Megan Wells, Storyteller, Rivets Audience as the Founder of Modern Nursing June 2 Via Zoom
Miss Florence Nightingale visited the Levy Lecture Series on June 2 via Zoom technology and some dramatic license. Florence was actually Megan Wells, a renowned professional storyteller and actress who has performed at hundreds of Chicagoland venues for the past 40 years. Sitting in her London bedroom sipping a cup of tea, an aging Florence shared the story of her life as she told the audience about her childhood, her passion for books and mathematics, and her calling to “be of service” by caring for the sick. Her bedroom was also her sick room; she was going blind and “invalided” due to illnesses she had contracted during her work caring for soldiers during the Crimean War. She was dressed in her trademark black clothes – the better to absorb spills – where she was writing articles, preparing lectures for her students at the Florence Nightingale School of Nursing, and compiling her research. She grew up in a wealthy family with two adoring parents, an older sister, and plenty of family members nearby. Her sister and her 27 cousins were her friends and companions. Her parents made sure their two daughters received a good education, primarily so they would have good judgment in order to pick a suitable husband so the family would have an heir, as women could not inherit property and wealth at that time in England.
Florence convinced her father to teach her geometry and algebra, unusual subjects for a young woman to study at that time. She observed patterns and logic in all her activities; she saw “math as a language” that needed to be understood if she was going to succeed in the world.
Florence was inspired to care for the sick because of her own childhood illness. At age 7, she became gravely ill, confined to her bed, feverish, her small body wracked with coughing from “the miasmas,” which was actually whooping cough. The Nightingales were a family of means, so a doctor was sent for and arrived to examine the patient. He applied leaches to her body, bled her, and left without the patient improving. Little Florence’s mother tried to care for her, but had no success. At last, Aunt Patty arrived to help care for her, and quickly took charge.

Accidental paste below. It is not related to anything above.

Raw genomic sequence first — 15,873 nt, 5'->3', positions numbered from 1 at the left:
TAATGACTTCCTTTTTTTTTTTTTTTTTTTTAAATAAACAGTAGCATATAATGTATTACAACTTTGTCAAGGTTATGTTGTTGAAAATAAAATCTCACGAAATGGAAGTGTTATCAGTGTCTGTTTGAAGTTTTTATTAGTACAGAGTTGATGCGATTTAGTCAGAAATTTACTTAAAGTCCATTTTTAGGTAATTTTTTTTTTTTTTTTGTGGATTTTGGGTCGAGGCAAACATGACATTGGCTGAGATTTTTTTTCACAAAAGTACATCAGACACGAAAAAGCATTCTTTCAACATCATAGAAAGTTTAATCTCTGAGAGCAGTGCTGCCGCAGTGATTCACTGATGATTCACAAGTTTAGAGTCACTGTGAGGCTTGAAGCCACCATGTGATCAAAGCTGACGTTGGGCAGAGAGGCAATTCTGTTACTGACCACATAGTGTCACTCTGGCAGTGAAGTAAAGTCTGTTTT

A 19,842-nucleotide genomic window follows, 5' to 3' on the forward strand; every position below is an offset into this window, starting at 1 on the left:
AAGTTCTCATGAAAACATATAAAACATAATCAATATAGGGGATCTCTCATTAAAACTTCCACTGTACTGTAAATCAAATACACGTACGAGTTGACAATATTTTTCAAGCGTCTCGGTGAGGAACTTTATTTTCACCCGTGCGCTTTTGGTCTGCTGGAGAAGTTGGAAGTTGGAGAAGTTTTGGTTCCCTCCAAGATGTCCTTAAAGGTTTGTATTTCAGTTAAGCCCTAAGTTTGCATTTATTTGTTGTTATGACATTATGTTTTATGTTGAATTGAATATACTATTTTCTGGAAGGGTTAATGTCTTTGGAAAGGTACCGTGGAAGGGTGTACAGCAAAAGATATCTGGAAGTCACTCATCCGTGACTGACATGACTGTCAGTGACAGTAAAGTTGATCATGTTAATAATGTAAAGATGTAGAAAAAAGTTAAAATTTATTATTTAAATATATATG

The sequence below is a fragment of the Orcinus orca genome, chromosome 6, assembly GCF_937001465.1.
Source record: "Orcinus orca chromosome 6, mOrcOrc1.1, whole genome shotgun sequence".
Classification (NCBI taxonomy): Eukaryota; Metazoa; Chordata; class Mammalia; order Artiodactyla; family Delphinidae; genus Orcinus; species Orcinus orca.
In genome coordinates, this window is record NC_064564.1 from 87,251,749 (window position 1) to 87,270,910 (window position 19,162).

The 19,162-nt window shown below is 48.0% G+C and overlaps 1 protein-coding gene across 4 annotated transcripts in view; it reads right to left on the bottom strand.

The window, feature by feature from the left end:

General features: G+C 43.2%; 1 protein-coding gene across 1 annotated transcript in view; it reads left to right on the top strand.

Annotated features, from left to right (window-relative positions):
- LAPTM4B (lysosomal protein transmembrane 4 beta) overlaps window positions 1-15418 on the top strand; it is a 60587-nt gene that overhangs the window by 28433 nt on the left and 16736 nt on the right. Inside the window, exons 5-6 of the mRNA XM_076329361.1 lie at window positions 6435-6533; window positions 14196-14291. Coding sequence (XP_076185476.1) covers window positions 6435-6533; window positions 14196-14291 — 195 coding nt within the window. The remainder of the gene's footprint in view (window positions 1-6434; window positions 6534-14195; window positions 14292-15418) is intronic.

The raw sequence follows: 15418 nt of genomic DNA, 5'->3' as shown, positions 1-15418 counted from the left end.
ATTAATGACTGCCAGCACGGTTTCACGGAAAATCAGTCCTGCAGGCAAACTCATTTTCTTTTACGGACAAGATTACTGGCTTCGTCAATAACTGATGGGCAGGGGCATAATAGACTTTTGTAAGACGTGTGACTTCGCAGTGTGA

The difference could not have been more stark. Aunt Patty was professional, calm, truthful. When asked a question, she provided a truthful answer, but her face was a blank slate, devoid of emotion so as not to alarm the patient. She fed Florence a broth and stayed with her until her cough subsided and her fever broke. Florence never forgot how protected she felt under Aunt Patty’s care, and vowed to do the same for others when she grew up.
“Caring for the sick” or “doing charity work” were some of the phrases well-to-do women used to describe what may be described today as nursing. Florence said in the 1800s nursing was considered a vile occupation and hospitals were where one went to die rather than be healed. Nursing consisted primarily of changing bedpans, mopping floors, and once the patient died, washing the linens.
Florence saw the need to improve and professionalize the care for the sick. She began by keeping meticulous records of everything associated with caring for the sick and analyzing her notes for patterns. She recalled how Dr. Snow’s notes during the London cholera epidemic pinpointed the connection between those succumbing to the disease and their use of an infected water pump. Once the pump was taken out of service, the epidemic stopped.
Florence never desired marriage or children, much to her mother’s disappointment. She thrived on and lived for her work. At the time of her death, she had published 365 papers, established a professional nursing school, and become well known and respected far beyond England’s borders.
Ms. Wells delivered a stunning portrayal, which is also available to watch on the Levy Senior Center Foundation’s YouTube channel.
By Wendi Kromash as published in the Evanston RoundTable